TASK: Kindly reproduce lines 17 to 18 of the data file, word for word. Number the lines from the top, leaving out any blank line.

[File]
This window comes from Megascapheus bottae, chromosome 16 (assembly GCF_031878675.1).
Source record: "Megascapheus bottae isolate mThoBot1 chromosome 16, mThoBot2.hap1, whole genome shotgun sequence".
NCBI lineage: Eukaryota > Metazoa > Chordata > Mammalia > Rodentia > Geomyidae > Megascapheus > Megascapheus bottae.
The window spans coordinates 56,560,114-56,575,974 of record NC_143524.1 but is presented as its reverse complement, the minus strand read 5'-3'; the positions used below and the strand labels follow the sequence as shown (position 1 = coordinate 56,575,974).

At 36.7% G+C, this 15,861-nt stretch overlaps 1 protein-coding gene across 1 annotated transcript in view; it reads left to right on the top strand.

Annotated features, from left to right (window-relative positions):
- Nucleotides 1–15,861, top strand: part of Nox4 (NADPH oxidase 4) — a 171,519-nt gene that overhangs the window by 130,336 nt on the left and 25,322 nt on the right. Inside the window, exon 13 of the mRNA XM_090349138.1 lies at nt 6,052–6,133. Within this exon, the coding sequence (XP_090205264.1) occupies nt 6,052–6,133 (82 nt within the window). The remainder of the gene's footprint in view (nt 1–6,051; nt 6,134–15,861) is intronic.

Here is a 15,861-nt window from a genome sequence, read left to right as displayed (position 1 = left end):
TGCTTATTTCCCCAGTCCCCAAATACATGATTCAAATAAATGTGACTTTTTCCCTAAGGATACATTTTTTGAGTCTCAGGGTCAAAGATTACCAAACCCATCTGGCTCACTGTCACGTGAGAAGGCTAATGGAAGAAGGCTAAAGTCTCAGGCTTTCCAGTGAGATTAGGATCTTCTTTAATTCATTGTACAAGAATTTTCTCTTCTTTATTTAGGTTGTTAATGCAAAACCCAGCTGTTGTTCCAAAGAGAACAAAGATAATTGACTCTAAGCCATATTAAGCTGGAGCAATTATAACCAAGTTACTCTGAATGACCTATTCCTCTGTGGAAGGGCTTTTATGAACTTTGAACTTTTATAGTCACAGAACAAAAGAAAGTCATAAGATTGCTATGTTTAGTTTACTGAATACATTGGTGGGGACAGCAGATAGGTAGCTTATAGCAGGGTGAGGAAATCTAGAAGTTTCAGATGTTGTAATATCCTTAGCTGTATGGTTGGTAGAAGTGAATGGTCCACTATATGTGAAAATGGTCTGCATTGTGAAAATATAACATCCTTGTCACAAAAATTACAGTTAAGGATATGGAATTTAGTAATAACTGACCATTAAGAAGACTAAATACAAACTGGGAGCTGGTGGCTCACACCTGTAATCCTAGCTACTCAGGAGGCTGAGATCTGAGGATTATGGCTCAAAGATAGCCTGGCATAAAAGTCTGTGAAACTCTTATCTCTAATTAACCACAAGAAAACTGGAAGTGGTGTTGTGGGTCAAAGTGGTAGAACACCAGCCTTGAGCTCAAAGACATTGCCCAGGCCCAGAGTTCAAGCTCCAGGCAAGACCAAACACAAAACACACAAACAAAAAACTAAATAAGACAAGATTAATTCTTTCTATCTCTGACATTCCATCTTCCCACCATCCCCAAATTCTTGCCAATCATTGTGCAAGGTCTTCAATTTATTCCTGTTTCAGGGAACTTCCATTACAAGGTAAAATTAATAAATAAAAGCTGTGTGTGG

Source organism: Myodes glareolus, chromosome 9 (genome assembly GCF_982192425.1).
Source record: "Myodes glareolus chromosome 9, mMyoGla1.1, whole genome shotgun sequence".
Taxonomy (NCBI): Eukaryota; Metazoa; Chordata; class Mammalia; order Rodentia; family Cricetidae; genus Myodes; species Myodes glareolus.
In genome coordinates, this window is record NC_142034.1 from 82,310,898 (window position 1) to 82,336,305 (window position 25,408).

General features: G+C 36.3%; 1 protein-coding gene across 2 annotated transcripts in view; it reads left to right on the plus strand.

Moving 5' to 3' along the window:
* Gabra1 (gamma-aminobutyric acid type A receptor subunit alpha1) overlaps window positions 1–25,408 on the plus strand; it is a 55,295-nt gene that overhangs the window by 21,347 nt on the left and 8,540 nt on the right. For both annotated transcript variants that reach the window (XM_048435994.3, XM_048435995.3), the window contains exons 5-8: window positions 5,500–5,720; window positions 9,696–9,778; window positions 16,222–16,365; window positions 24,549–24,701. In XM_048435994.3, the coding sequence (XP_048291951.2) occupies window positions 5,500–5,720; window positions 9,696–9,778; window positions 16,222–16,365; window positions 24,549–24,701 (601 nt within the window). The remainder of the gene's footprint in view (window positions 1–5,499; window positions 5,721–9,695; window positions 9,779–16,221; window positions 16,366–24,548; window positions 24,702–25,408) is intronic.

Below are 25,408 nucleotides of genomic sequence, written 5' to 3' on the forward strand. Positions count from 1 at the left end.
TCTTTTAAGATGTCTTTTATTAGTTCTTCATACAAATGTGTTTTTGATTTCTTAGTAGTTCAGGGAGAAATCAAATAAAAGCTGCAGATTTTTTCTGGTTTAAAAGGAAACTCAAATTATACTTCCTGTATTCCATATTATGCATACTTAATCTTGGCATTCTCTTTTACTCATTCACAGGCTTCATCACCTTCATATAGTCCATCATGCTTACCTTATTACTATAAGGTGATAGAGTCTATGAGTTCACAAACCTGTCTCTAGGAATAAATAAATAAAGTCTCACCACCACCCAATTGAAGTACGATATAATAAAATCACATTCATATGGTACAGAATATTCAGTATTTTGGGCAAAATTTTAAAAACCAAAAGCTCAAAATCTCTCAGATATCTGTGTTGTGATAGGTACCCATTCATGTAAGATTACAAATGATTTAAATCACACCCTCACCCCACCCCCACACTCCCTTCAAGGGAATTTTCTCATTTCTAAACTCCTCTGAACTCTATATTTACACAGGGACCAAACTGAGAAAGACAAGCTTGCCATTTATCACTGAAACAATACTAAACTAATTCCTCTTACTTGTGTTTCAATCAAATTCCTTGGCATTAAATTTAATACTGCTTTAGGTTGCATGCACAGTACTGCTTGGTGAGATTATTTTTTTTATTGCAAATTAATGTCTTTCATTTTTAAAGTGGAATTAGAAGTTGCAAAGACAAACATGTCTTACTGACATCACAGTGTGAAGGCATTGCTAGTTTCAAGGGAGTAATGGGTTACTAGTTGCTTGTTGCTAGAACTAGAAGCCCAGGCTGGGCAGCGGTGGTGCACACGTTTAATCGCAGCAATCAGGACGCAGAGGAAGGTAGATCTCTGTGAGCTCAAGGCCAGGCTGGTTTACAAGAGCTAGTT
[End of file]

Below are 25,408 nucleotides of genomic sequence, written 5' to 3' on the forward strand. Positions count from 1 at the left end.
TCTTTTAAGATGTCTTTTATTAGTTCTTCATACAAATGTGTTTTTGATTTCTTAGTAGTTCAGGGAGAAATCAAATAAAAGCTGCAGATTTTTTCTGGTTTAAAAGGAAACTCAAATTATACTTCCTGTATTCCATATTATGCATACTTAATCTTGGCATTCTCTTTTACTCATTCACAGGCTTCATCACCTTCATATAGTCCATCATGCTTACCTTATTACTATAAGGTGATAGAGTCTATGAGTTCACAAACCTGTCTCTAGGAATAAATAAATAAAGTCTCACCACCACCCAATTGAAGTACGATATAATAAAATCACATTCATATGGTACAGAATATTCAGTATTTTGGGCAAAATTTTAAAAACCAAAAGCTCAAAATCTCTCAGATATCTGTGTTGTGATAGGTACCCATTCATGTAAGATTACAAATGATTTAAATCACACCCTCACCCCACCCCCACACTCCCTTCAAGGGAATTTTCTCATTTCTAAACTCCTCTGAACTCTATATTTACACAGGGACCAAACTGAGAAAGACAAGCTTGCCATTTATCACTGAAACAATACTAAACTAATTCCTCTTACTTGTGTTTCAATCAAATTCCTTGGCATTAAATTTAATACTGCTTTAGGTTGCATGCACAGTACTGCTTGGTGAGATTATTTTTTTTATTGCAAATTAATGTCTTTCATTTTTAAAGTGGAATTAGAAGTTGCAAAGACAAACATGTCTTACTGACATCACAGTGTGAAGGCATTGCTAGTTTCAAGGGAGTAATGGGTTACTAGTTGCTTGTTGCTAGAACTAGAAGCCCAGGCTGGGCAGCGGTGGTGCACACGTTTAATCGCAGCAATCAGGACGCAGAGGAAGGTAGATCTCTGTGAGCTCAAGGCCAGGCTGGTTTACAAGAGCTAGTT